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All the Perl that's Practical to Extract and Report

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  • To begin with, in order to have a Second Dark Age there'd need to have been a First One already. And that's a highly controversial topic to boot.

    Second -- and much more importantly -- don't you see something fundamentally flawed about your approach? No? Where did you look for info about TPC? Google, and a few other places on the internet. Think '97. Think where info on that may be. What are the chances that it is on the net somewhere? Small imho. It may be -- and in fact surely is -- in personal mail boxes, diaries (the kind that was written on paper), letter, postcards, printed proceedings etc... I'm pretty certain that if you were to launch a packrats initiative to recover information about those events, you would get a lot. And that's only what a historian would do in this case.

    You seem to me -- though I may be wrong -- to be expecting history from five years ago to be as readily available as today's, now that we have blogs and trigger-happy DV all over the place :-)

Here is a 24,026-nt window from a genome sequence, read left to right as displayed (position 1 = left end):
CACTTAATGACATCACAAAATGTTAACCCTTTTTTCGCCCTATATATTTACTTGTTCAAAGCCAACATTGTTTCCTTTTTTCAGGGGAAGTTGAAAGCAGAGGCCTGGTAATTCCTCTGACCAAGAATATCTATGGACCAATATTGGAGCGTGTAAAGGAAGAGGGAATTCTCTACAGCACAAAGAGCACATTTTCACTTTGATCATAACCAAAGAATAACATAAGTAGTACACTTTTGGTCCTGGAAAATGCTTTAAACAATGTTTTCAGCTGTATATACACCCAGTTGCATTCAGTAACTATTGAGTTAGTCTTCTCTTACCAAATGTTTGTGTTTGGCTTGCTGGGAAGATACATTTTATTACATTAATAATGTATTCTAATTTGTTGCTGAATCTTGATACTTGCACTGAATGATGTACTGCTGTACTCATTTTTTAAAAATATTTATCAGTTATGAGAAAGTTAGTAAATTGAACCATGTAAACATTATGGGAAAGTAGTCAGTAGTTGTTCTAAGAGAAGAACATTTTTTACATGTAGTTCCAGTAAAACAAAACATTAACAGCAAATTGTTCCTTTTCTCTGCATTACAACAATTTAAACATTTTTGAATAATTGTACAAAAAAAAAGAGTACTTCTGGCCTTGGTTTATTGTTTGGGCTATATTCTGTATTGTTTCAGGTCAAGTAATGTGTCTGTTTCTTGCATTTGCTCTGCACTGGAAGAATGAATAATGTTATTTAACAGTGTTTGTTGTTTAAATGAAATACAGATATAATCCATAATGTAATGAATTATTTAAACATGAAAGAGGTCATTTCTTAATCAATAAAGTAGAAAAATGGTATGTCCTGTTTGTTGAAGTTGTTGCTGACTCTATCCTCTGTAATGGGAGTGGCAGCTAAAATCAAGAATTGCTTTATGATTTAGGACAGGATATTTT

The latter part bringing me to another point: it was only temporary. With the profusion of data being made available on public servers, and a good amount of it being backed up (at least compared to what it was 2.000 years ago) I don't think we're losing our history -- perlian or general. We're losing large chunks of it, but that's inevitable, but we're losing much less than we used to :)

    --

    -- Robin Berjon [berjon.com]

    • :) Some of us spend a good bit of time collecting perlish bits that may not be readily available but, maybe in 20 years or so, will be appreciated by posterity. I have one gem that I ran across yesterday that, in light of last september, would raise a few eyebrows though it was a spoof from 2000. Ah, nostalgia :)

      If you are into perl history, join the packrats mailing list and share your archives. I just bought a honking firewire disk to consolidate my archives into one place. I always welcome more stuff.

    • You seem to me -- though I may be wrong -- to be expecting history from five years ago to be as readily available as today's, now that we have blogs and trigger-happy DV all over the place :-)

      Actually, the issue isn't really about throwing stones at O'Reilly for not making my trigger happy lifestyle as easy as I want it to be, although I do see how you could interpret it that way. The issue I want to raise is that for all of the talk about Perl community, there seems to be a distinct lack of interest